First impressions are crucial! In both formal and informal settings, the way you present yourself in those first 5 to 15 seconds can have lasting effects.
Unfortunately, sometimes you don’t even have the chance to personally make that first impression. Your potential employers and clients will be making this decision without you even being in the room.
How is this done? We are talking about your resume, of course.
Your resume is critical and can be the deciding factor whether or not you land that desired job.
Chances are you’re not being told anything you don’t already know. You know that a good resume is important.
However, that doesn’t mean that your resume couldn’t use a little tune-up, especially if it’s been a few months (or years) since you’ve brushed it up. So, let’s go over 5 tips to improve your nurse resume.
Make Sure Your Resume is Up to Date
IN THIS ARTICLE
This is an easy one – make sure your resume is up to date.
It’s now 2023, and if your last job is listed in 2019 due to just simply not going through the updating process, you’re going to be very disappointed.
Gaps are a major red flag. In fact, including jobs from 7+ years ago can be nixed from your resume.
So, how do you go about updating your resume?
Beyond the typical updates (job, years, home address, etc), it can be difficult to look at a blank screen and consider what to update or what to add from your previous or current position.
A way to get around this is by shutting your laptop, getting out a piece of paper, and creating a bullet point list of what you accomplished, common tasks, etc.
The bullet point list removes concerns regarding design elements on your current resume and writing it out by hand will feel more actionable and less intimidating than staring at the blinking cursor.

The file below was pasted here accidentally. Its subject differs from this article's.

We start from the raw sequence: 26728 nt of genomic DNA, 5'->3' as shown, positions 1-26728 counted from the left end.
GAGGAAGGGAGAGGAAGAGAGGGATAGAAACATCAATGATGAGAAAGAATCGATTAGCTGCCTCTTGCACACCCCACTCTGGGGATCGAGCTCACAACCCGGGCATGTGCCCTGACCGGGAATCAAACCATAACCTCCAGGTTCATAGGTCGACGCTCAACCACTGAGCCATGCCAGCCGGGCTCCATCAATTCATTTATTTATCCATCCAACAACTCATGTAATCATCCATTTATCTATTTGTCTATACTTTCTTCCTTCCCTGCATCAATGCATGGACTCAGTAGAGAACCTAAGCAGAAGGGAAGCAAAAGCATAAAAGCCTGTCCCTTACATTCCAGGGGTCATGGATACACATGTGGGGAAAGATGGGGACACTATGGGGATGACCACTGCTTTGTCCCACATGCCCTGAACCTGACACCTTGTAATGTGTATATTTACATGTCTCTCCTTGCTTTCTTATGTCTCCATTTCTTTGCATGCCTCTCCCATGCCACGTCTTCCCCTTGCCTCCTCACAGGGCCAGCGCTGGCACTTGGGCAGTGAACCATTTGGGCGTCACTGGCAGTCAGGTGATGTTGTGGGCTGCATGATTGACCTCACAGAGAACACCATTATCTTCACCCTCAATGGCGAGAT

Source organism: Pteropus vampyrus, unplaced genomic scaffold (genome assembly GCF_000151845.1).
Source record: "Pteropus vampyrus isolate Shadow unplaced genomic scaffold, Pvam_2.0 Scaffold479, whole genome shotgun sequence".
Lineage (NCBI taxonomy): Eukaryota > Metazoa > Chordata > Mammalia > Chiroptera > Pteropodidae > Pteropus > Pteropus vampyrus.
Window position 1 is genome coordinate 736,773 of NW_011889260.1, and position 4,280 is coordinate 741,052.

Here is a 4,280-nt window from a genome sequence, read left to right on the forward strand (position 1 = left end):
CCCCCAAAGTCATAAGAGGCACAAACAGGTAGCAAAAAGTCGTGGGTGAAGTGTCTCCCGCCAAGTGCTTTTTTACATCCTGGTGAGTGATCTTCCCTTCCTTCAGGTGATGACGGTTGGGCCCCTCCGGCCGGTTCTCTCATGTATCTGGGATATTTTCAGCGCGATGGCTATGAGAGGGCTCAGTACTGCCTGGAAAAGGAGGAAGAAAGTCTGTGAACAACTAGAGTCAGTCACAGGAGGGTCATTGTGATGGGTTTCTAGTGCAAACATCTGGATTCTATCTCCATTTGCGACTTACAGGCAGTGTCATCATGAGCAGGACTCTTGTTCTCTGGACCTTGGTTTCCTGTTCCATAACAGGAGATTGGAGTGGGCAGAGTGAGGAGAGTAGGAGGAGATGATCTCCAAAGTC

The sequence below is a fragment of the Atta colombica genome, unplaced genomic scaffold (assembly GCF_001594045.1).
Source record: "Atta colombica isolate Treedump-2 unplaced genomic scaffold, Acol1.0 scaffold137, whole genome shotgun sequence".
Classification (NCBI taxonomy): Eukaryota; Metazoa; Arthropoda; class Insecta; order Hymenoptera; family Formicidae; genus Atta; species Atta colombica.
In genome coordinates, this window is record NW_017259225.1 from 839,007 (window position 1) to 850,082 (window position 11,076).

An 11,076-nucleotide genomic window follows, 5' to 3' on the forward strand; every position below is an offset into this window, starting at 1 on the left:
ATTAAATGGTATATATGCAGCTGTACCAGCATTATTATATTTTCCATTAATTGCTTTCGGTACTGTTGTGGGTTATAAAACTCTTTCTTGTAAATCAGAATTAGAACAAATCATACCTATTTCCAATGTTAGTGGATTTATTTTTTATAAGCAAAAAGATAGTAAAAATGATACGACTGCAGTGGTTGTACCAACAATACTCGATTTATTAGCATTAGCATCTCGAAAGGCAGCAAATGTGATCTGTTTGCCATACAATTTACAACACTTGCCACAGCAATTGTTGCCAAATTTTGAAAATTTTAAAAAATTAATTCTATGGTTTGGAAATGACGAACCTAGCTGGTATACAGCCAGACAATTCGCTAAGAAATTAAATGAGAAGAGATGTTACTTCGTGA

What to consider:
- What did your day in and day out look like?
- Did you learn any new skills, software, or best practices?
- What compliments or comments did you often receive from patients and other nurses?
This should help you elaborate on your job descriptions and tasks to get the ball rolling on updating your current resume.
Include Applicable Skills on Your Resume
According to Finance Online, the top 3 skills that are searched for on a resume include:
- Problem-solving (37%)
- Ability to handle complex situations (32%)
- Good communication (31%)
Of course, these are more generalized skills. How are your bedside manners? Are you a good team player? Do you have empathy?
Here is a list of skills you can include to boost your nurse resume:
- Vital sign measurements
- Giving injections
- Various forms of care you excel in (emergency, cardiac, neurological, neonatal, surgical, home, pediatric, etc)
- Wound care
- Tracheotomy care
- Antibiotic therapy
- Gastrostomy tube care
- Family and patient education
- Maintaining records and electronic health record
- Healthcare software knowledge
Specifics and nursing industry “buzzwords” can jump off of your resume and move you along the hiring process.
Always list your certifications in ways that make them jump off the resume. This can include bullet points and bolding.
Make Your Resume Easily Skimmed
This breaks down into two main focus areas: design and content.
No one likes reading block text.
Look at this blog for example – notice all of the white space and verticality? It makes it easier on the eyes.